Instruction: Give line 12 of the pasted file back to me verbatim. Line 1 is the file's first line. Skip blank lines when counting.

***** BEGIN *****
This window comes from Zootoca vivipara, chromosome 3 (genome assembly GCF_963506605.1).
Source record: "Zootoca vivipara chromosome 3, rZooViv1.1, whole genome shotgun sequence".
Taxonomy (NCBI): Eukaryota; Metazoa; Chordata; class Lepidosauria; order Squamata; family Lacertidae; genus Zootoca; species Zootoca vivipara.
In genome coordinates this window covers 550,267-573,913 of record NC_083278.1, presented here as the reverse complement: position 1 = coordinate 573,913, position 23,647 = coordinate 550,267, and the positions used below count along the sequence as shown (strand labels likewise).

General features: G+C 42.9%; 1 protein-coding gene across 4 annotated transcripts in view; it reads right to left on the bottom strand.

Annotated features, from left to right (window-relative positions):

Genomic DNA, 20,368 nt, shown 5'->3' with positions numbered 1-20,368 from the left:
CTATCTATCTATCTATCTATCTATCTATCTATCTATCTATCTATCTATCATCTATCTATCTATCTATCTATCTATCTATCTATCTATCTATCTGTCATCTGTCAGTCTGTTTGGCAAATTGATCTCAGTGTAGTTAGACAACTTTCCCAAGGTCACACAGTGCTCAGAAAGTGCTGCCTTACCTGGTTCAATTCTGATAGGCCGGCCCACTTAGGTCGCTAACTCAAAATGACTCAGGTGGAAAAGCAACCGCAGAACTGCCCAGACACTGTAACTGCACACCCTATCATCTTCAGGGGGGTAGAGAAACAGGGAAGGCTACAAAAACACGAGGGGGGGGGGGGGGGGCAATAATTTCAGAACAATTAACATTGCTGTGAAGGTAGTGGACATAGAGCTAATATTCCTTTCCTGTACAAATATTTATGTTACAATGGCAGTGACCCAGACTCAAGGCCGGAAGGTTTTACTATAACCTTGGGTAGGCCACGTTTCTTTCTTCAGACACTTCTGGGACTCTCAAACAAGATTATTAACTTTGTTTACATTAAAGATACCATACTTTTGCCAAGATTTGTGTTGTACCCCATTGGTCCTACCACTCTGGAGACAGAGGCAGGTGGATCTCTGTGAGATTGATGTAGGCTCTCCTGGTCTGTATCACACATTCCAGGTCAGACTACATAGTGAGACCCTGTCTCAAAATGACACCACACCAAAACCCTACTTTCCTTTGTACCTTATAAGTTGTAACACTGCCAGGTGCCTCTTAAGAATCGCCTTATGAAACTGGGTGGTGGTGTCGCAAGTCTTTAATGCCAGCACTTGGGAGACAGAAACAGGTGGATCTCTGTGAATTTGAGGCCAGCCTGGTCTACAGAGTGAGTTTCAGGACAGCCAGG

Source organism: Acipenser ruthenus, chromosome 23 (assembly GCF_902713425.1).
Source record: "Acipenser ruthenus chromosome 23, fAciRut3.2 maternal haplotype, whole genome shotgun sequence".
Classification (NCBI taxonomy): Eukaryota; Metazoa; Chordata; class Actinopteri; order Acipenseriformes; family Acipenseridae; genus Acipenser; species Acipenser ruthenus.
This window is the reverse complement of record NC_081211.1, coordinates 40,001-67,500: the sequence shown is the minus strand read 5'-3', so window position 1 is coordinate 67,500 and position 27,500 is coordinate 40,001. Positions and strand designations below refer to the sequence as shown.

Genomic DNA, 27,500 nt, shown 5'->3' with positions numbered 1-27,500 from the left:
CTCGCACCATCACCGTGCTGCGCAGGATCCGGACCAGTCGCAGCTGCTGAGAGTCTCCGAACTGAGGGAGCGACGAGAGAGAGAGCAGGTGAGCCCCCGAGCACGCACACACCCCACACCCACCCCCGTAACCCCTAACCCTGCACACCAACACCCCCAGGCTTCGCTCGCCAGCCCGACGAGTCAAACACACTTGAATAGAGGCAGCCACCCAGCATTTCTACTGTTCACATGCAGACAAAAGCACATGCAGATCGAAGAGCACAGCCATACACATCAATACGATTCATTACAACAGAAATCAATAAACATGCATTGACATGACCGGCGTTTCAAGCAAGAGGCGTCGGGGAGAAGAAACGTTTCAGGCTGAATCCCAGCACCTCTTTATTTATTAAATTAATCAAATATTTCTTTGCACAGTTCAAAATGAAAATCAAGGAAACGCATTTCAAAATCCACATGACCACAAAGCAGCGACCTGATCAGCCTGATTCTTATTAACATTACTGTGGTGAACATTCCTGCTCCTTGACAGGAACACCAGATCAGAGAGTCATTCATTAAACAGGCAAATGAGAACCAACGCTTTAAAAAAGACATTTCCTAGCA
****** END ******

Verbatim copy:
This window is the reverse complement of record NC_081211.1, coordinates 40,001-67,500: the sequence shown is the minus strand read 5'-3', so window position 1 is coordinate 67,500 and position 27,500 is coordinate 40,001. Positions and strand designations below refer to the sequence as shown.